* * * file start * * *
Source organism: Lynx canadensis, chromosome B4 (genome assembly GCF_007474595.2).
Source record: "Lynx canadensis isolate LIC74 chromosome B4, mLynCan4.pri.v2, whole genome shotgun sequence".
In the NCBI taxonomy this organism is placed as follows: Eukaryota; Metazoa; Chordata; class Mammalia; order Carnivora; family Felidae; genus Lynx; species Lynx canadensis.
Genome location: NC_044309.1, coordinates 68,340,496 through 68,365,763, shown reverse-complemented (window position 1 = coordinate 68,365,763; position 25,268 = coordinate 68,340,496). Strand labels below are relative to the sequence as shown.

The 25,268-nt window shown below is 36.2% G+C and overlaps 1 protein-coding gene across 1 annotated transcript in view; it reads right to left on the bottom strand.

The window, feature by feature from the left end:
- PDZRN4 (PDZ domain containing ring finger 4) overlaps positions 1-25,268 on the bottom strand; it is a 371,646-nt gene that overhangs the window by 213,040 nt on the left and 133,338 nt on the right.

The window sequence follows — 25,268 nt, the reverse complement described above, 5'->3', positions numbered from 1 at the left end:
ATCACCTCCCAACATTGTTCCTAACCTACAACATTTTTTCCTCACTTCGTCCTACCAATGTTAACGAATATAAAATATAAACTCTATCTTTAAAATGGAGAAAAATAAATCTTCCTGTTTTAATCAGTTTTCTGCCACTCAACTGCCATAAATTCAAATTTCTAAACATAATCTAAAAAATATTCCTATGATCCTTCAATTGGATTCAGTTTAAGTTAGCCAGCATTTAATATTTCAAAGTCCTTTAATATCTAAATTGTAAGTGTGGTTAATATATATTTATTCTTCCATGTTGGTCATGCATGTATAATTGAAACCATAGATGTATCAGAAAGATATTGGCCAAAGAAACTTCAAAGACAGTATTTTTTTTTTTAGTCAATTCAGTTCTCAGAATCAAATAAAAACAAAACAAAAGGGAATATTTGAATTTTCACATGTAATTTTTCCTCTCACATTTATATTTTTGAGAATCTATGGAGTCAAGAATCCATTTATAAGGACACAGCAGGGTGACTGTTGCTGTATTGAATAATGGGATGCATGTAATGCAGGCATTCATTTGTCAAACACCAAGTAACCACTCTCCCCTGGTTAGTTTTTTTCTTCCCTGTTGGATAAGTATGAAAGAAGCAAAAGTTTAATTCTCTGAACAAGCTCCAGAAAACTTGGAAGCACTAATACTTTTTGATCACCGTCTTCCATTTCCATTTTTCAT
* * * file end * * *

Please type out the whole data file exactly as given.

Source organism: Lynx canadensis, chromosome B4 (genome assembly GCF_007474595.2).
Source record: "Lynx canadensis isolate LIC74 chromosome B4, mLynCan4.pri.v2, whole genome shotgun sequence".
In the NCBI taxonomy this organism is placed as follows: Eukaryota; Metazoa; Chordata; class Mammalia; order Carnivora; family Felidae; genus Lynx; species Lynx canadensis.
Genome location: NC_044309.1, coordinates 68,340,496 through 68,365,763, shown reverse-complemented (window position 1 = coordinate 68,365,763; position 25,268 = coordinate 68,340,496). Strand labels below are relative to the sequence as shown.

The 25,268-nt window shown below is 36.2% G+C and overlaps 1 protein-coding gene across 1 annotated transcript in view; it reads right to left on the bottom strand.

The window, feature by feature from the left end:
- PDZRN4 (PDZ domain containing ring finger 4) overlaps positions 1-25,268 on the bottom strand; it is a 371,646-nt gene that overhangs the window by 213,040 nt on the left and 133,338 nt on the right.

The window sequence follows — 25,268 nt, the reverse complement described above, 5'->3', positions numbered from 1 at the left end:
ATCACCTCCCAACATTGTTCCTAACCTACAACATTTTTTCCTCACTTCGTCCTACCAATGTTAACGAATATAAAATATAAACTCTATCTTTAAAATGGAGAAAAATAAATCTTCCTGTTTTAATCAGTTTTCTGCCACTCAACTGCCATAAATTCAAATTTCTAAACATAATCTAAAAAATATTCCTATGATCCTTCAATTGGATTCAGTTTAAGTTAGCCAGCATTTAATATTTCAAAGTCCTTTAATATCTAAATTGTAAGTGTGGTTAATATATATTTATTCTTCCATGTTGGTCATGCATGTATAATTGAAACCATAGATGTATCAGAAAGATATTGGCCAAAGAAACTTCAAAGACAGTATTTTTTTTTTTAGTCAATTCAGTTCTCAGAATCAAATAAAAACAAAACAAAAGGGAATATTTGAATTTTCACATGTAATTTTTCCTCTCACATTTATATTTTTGAGAATCTATGGAGTCAAGAATCCATTTATAAGGACACAGCAGGGTGACTGTTGCTGTATTGAATAATGGGATGCATGTAATGCAGGCATTCATTTGTCAAACACCAAGTAACCACTCTCCCCTGGTTAGTTTTTTTCTTCCCTGTTGGATAAGTATGAAAGAAGCAAAAGTTTAATTCTCTGAACAAGCTCCAGAAAACTTGGAAGCACTAATACTTTTTGATCACCGTCTTCCATTTCCATTTTTCAT